Recognizing regular neighborhoods

In a Riemannian manifold consider two compact smooth submanifolds $S$, $S^\prime$ that intersect transversely. It seems intuitively obvious that for a sufficiently small number $r$, the union of $r$-neighborhoods of $S$ and $S^\prime$ is a regular neighborhood of $S\cup S^\prime$ in some triangulation of the ambient manifold. Is this written somewhere?

By the way, a standard reference for regular neighborhoods is this paper by Marshall Cohen, published in Trans. Amer. Math. Soc. 136, 1969 189--229.

EDIT: it may be worth discussing why any small $r$-neighborhood $N_r(S)$ of a smooth compact submanifold $S$ is a regular neighborhood. This is written on page 527 of [M. Hirsch, Smooth regular neighborhoods., Ann. of Math. (2) 76 1962 524--530]. First, one uses results of J. Whitehead to show that $N_r(S)$ is a subcomplex in some smooth triangulation. By choosing $r$ small enough we arrange that $N_r(S)$ is inside the second derived neighborhood $R$ of $S$, i.e. the star of $S$ in the second barycentric subdivision. The second derived neighborhood is always a regular neighborhood. Furthermore, Hirsch says $R$ is the mapping cylinder of a retraction $\partial R\to S$, and each radial segment in the cylinder is transverse both to $S$ and to $\partial R$. This transversality implies that for small $r$ removing the interior of $N_r(S)$ from $R$ gives $\partial R\times I$, so that $N_r$ is also a regular neighborhood of $S$.

The same argument may work for $S\cup S^\prime$. In fact it is believable that the second derived neighborhood $R$ of any subcomplex $K$ can be written as a mapping cylinder whose radial segments are PL-transverse to $\partial R$ and $K$. If true, we just need to see that the segments are also transverse to the boundary of the union of $r$-neighborhoods of $S$ and $S^\prime$.

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What definition of regular neighbourhood do you want to use? It sounds like you're in a mixed smooth and PL category? In the smooth category (where I think your question might have a simple answer) a regular neighbouhood of a subset $X$ can be taken to be a smooth neighbourhood $U$ that is a mapping cylinder from the boundary manifold $\partial U$ to the set $X$. If that's all you're after, then I think you can construct the regular neighbourhood from the tubular neighbourhood of your indivitual manifolds. – Ryan Budney Jul 19 '10 at 4:12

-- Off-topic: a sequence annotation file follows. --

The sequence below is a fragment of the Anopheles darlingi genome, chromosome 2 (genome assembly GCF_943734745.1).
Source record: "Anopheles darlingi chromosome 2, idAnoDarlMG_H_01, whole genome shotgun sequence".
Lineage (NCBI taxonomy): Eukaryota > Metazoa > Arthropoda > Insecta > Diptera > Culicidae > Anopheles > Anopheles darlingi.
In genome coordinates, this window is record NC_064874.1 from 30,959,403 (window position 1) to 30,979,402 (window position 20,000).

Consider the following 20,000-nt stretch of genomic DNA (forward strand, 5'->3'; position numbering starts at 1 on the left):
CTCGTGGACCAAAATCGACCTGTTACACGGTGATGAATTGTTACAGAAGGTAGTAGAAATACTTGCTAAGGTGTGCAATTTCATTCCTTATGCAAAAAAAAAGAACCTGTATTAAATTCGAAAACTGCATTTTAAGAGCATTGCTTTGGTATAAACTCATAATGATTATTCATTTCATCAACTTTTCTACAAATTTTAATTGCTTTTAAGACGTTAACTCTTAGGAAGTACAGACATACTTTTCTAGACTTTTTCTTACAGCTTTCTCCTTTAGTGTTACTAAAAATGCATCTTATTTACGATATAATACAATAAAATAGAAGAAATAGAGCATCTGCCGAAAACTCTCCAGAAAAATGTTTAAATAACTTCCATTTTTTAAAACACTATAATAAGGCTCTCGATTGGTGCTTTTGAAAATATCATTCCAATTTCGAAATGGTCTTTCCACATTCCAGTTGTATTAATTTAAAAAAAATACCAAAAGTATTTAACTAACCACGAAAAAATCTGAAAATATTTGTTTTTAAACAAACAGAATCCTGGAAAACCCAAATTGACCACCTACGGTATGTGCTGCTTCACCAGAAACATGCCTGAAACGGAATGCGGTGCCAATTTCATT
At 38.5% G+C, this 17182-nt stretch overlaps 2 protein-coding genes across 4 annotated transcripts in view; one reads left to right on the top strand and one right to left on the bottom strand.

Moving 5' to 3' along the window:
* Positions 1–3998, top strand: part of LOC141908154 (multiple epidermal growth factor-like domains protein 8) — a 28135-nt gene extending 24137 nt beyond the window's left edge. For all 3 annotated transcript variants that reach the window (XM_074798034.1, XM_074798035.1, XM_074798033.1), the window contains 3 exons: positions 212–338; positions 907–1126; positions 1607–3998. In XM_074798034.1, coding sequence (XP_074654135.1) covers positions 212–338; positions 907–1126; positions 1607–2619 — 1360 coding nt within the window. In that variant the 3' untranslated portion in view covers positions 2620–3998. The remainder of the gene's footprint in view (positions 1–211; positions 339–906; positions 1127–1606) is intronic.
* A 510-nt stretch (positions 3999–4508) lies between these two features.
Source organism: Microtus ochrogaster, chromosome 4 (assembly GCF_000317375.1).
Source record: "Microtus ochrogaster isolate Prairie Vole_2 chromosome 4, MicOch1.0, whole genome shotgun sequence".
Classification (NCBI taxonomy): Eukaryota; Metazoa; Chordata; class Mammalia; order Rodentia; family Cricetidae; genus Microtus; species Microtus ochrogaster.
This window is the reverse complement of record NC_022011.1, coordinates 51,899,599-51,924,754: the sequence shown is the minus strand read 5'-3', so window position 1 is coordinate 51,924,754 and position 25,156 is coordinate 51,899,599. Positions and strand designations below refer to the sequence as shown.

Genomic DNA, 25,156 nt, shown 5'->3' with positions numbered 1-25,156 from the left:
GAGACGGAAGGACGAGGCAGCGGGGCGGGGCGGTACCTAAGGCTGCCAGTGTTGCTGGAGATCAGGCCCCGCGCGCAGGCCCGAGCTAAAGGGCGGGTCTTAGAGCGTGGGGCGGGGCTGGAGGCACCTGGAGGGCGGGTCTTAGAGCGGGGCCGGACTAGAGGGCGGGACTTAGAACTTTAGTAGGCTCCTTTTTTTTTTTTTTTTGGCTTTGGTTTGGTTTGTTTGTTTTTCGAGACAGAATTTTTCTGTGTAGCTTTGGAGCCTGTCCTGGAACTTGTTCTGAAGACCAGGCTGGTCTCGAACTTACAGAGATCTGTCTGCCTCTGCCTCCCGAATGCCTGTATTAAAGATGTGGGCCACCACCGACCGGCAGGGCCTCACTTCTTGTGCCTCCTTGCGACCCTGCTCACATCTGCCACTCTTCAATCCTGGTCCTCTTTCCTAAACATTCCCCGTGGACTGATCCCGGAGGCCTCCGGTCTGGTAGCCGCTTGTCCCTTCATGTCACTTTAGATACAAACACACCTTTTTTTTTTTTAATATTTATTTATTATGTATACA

The submanifolds are smooth, but the union of their $r$-neighborhoods is not a smooth submanifold, hence we are forced to leave smooth category. I am using the usual PL regular neighborhoods. You are correct that it is enough to realize the neighborhood as a mapping cylinder of some retraction; how do you do that? – Igor Belegradek Jul 19 '10 at 4:21

You're not really forced to leave the smooth category at an earlier stage than before. There is a good pseudogroup for the category of "smooth manifolds with transverse submanifolds". If $r$ is small enough, then $S$, $S'$, $\partial N_r(S)$, $\partial N_r(S')$ are all transverse, so what you have exists in that category. Of course there is more work to do than just this remark.
For simplicity, suppose that the normal exponential maps of $S$ and $S'$ commute up to some radius $r$. Then the local structure works out exactly as you expect, and it should be routine to generalize Moe Hirsch's argument. Suppose instead that the normal exponential maps do not commute. Then using the implicit function theorem, you can bend the normal exponential map of $S'$ out to a radius of $r' < r$ to make it commute with normal exponential map of $S$. You can do this in such a way that $\partial N_{r'}(S')$ is not moved. (Well, I think so. I admit that I'm handwaving some.) Then it should work as in the simpler case.